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Black History Month: Moving Forward

Sija Headrick, Writer

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Black History Month celebrates the accomplishments of African American people. In a survey of 39 students, only 14 of them celebrate. Some educated themselves about influential African Americans this month. Reece Shepard shared that a major issue faced in modern-day is inequality and prejudice toward African Americans. Jaylen Brown agreed, “It’s really just equality; we don’t feel we are equal.”

There are several events that have shaped the lives of African Americans. In modern society, racial profiling, bigotry with the Confederate flag, and the issue of biased employment represent issues that affect their lives today. However, some strides are being made in the black community. For example, a total of five black filmmakers, writers, and actors claimed Oscars, making history. Another major accomplishment recently is the presence of black artists in box offices. In television, African Americans are paving the way for future in Hollywood. At the Emmys in 2017, Donald Glover and Lena Waithe made history. Lena is the first African American woman to win for her writing in the comedy, Master of None. Glover accepted the win as the first African American to win outstanding director for the comedy series, Atlanta.

This past year there were many changes politically for African Americans lives. Many black candidates dominated the 2017 election including Justin Fairfax, Keisha Lance Bottoms, Mary Parham-Copelan, LaToya Cantrell, and many more. In Atlanta, Keisha Lance Bottoms became the second woman and second African American woman in office. Another woman to make history was LaToya Cantrell in New Orleans. There, she became the first African American women mayor. Black women helped Doug Jones win in the recent Alabama senate race, In December, 98% of black women voted for Jones and 93% of black men. Another big event in England will make history as well in 2018. Prince Harry will marry Meghan Markle, the first African American princess in the royal family. In Maryland, Louisiana, Texas, and many other states they are trying to remove Confederate memorials after the white nationalist rallies in August. Some of the efforts were successful in the removal process; however in Memphis, Tennessee the process took major efforts. Finally, Confederate monuments got removed from two public parks by a group of African Americans.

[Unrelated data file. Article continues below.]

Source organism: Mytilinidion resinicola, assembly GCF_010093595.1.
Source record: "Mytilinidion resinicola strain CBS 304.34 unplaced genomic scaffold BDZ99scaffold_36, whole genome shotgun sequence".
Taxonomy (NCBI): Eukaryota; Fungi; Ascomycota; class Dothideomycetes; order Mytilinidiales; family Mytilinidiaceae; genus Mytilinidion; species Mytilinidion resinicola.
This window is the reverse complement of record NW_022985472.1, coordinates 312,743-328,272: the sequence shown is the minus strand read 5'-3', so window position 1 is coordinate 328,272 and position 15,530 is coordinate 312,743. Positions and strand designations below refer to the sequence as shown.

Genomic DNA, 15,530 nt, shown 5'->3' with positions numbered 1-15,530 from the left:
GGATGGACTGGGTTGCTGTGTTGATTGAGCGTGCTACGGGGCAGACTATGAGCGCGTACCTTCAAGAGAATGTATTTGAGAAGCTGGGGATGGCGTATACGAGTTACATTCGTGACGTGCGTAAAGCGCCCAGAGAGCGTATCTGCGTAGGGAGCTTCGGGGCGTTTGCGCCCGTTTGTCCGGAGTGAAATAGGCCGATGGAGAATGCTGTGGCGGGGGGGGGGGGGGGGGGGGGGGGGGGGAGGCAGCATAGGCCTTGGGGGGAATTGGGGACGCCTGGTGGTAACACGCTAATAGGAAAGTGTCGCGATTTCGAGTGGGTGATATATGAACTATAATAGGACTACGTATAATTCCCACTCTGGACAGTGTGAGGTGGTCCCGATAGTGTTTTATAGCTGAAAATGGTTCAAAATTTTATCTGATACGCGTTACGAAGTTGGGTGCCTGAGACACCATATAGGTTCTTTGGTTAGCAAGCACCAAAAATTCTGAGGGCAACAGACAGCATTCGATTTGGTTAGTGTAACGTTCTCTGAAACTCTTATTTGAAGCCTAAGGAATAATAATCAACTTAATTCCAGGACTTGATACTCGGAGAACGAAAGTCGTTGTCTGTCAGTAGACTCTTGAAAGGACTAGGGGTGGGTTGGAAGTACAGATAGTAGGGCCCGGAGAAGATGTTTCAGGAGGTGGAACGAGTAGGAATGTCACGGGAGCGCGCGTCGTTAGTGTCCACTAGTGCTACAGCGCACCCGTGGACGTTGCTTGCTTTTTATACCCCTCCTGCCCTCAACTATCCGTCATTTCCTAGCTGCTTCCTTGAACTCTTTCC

Many issues continue to face the African American community: police brutality, victim mentality, lack of diversity in the workforce, urban terrorism, and economic policiesThough not everyone celebrates it, clearly there is still work to be done, and our student body should acknowledge Black History Month at least in the month of February, and they should strive toward equal treatment for all every day of the year.

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Black History Month: Moving Forward